A HGV driver has been disqualified from driving after seriously injuring a man when he crashed his lorry into a minibus.
Andrew Ward of Lynnwood Terrace, Arthurs Hill, Newcastle, pulled out of a junction on Fisher Lane in Cramlington into the path of a Ford transit vehicle which was taking young adults with additional needs to school.
South East Northumberland Magistrates' Court heard the vehicle could not avoid hitting the back of the truck while on the dual carriageway - despite taking evasive action - on 22 September last year.
Prosecutors said while passengers were immediately rescued from the minibus, the driver was trapped for over an hour and needed to be cut free.
The driver, who said in a victim impact statement that he felt lucky to be alive, suffered a broken elbow, cuts to his head, arms and legs, and bruising to the left hand side of his body.
The victim was transferred from Northumbria Specialist Emergency Care Hospital to the Royal Victoria Infirmary, after the extent of his injuries were discovered. He had to undergo surgery and was discharged after three days on a ward.
Ward, 35, has now been disqualified from driving for 12 months after pleading guilty to causing serious injury by careless driving. He was also fined £200 and must pay £85 costs and an £80 victim surcharge.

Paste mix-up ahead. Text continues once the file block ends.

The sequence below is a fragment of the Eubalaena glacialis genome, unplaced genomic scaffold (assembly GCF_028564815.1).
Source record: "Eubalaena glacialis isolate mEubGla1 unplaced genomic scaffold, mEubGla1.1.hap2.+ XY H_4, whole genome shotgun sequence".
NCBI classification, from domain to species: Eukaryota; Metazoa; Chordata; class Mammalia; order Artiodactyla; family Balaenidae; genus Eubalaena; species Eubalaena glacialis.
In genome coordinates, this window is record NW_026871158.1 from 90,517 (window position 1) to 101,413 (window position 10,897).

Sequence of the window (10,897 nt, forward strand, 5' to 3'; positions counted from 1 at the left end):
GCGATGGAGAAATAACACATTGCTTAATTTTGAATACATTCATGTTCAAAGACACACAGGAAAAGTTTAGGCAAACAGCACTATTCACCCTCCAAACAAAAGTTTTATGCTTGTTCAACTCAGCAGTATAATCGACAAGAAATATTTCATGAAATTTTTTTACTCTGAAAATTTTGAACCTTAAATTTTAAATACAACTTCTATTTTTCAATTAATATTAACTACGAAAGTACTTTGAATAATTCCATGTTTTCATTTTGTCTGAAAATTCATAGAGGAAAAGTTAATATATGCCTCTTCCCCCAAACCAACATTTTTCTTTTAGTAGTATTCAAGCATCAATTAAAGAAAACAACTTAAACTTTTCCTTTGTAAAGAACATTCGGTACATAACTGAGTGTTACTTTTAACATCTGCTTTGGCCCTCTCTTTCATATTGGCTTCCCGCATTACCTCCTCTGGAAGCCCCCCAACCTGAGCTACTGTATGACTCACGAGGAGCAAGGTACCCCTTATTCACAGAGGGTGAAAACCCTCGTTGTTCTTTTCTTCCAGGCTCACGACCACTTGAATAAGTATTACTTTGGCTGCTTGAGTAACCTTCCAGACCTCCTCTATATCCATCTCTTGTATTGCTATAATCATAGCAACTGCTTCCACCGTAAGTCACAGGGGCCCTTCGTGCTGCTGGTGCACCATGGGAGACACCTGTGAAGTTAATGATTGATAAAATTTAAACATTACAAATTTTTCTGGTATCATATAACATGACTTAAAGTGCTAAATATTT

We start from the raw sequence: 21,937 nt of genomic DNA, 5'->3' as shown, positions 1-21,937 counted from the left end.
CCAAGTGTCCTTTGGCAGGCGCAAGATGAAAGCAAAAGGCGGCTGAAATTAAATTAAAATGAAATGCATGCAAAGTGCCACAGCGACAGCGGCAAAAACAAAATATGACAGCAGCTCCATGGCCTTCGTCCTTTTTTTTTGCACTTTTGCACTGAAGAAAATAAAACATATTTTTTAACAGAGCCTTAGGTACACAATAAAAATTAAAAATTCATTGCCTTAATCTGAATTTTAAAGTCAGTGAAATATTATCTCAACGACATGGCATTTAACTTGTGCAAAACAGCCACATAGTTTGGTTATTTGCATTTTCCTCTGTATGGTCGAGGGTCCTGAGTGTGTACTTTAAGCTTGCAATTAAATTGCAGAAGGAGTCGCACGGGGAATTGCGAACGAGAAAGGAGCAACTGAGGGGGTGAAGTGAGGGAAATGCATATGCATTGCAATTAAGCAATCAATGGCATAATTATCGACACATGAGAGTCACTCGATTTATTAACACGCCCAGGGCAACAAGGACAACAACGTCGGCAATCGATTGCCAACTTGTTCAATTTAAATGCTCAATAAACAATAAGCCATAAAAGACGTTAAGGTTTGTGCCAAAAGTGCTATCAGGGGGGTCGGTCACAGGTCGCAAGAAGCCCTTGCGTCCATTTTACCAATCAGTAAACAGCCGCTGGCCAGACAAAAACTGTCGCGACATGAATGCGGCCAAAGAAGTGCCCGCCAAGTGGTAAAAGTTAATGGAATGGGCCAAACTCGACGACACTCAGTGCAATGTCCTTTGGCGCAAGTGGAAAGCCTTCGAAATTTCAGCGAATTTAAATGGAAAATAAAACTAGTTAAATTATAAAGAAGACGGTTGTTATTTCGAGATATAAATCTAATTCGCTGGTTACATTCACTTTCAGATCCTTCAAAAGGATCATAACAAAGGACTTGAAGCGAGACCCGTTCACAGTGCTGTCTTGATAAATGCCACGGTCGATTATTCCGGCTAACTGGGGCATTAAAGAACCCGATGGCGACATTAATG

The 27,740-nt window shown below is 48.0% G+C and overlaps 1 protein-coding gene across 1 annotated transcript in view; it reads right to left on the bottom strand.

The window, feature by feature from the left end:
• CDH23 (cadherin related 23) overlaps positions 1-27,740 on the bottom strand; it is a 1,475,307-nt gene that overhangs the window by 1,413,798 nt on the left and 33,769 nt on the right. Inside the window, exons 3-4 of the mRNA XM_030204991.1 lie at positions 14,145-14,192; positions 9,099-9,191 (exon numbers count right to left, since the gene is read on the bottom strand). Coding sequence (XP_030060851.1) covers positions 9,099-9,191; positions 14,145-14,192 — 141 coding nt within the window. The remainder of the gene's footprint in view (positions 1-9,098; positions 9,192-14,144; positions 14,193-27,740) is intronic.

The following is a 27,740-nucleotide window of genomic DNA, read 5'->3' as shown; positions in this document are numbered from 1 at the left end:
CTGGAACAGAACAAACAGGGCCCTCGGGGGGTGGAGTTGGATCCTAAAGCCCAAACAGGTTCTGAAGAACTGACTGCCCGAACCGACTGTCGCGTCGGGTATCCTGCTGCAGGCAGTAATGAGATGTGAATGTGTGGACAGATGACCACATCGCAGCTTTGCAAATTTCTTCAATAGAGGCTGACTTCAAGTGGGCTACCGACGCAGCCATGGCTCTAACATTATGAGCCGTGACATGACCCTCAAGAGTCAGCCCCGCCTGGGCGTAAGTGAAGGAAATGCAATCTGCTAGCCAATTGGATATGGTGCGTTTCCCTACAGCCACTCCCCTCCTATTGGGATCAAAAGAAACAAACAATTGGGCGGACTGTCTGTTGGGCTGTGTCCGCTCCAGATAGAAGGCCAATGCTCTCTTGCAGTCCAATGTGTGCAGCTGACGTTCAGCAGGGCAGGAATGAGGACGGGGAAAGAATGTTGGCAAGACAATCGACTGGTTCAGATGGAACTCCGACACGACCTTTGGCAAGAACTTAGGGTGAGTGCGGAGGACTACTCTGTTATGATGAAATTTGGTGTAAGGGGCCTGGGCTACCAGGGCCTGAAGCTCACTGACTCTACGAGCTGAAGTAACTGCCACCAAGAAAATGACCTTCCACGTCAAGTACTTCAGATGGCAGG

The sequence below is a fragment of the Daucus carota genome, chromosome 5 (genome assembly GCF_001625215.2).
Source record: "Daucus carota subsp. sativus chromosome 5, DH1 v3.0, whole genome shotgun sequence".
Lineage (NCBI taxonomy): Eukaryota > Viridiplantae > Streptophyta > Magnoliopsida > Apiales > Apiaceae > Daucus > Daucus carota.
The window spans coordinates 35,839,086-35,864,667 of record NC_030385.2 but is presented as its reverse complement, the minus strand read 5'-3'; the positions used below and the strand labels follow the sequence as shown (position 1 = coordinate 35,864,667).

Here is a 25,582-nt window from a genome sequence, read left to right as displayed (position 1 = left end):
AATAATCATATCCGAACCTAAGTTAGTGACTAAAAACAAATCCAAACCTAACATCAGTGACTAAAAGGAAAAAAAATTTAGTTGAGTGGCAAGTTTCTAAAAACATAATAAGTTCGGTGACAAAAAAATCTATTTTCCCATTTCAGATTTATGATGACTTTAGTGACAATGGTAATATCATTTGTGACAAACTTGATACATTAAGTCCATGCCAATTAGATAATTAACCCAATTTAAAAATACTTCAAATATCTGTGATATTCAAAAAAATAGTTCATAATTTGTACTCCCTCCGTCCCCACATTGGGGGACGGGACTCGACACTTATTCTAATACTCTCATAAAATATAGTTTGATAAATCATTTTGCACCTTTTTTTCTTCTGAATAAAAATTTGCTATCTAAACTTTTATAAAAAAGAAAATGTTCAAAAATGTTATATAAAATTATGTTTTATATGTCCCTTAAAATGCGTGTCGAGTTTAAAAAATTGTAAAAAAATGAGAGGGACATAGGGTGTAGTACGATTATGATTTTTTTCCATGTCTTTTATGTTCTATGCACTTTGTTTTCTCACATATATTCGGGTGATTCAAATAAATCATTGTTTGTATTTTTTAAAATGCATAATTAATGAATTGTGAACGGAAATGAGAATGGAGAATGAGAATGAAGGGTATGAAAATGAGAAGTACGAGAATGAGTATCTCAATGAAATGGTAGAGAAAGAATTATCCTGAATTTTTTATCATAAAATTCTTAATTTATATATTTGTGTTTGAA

Rehana Haque, prosecuting read the victim's statement to the court on Tuesday 11 April, saying "As I approached the junction with Nelson Way, a red HGV lorry approached the junction from the left.
"I was expecting it to stop but, without stopping, it continued performing a righthand turn directly in front of me.
"I performed an emergency brake. I attempted to swerve but it was unsuccessful and I collided with the rear of the HGV."
The statement continued: "I was trapped in the vehicle. The passengers had been removed but I was trapped in the vehicle for an hour and had to be cut free by the fire service."
"I feel lucky to still be alive, especially after seeing the state of the vehicle after the accident. I also think my quick actions saved my passengers from serious injury and prevented the incident from ending in a fatality."
Magistrates were told that at the time of the incident Ward worked for Murray Hogg, but had only been employed with them for three weeks.
Ward claimed he had seen the minibus but thought he would have time to get out into the carriageway.
Mitigating, Nina Lewis, said: "He looked and saw the approaching vehicles but thought they were sufficiently far back in distance for him to clear the junction.
"It's the back end of the lorry where contact is made. Another couple of seconds and he would have cleared the carriageway and the accident would not have happened."
The court was also told that Ward would lose his job and that it was unlikely he would work as an HGV driver in the future.
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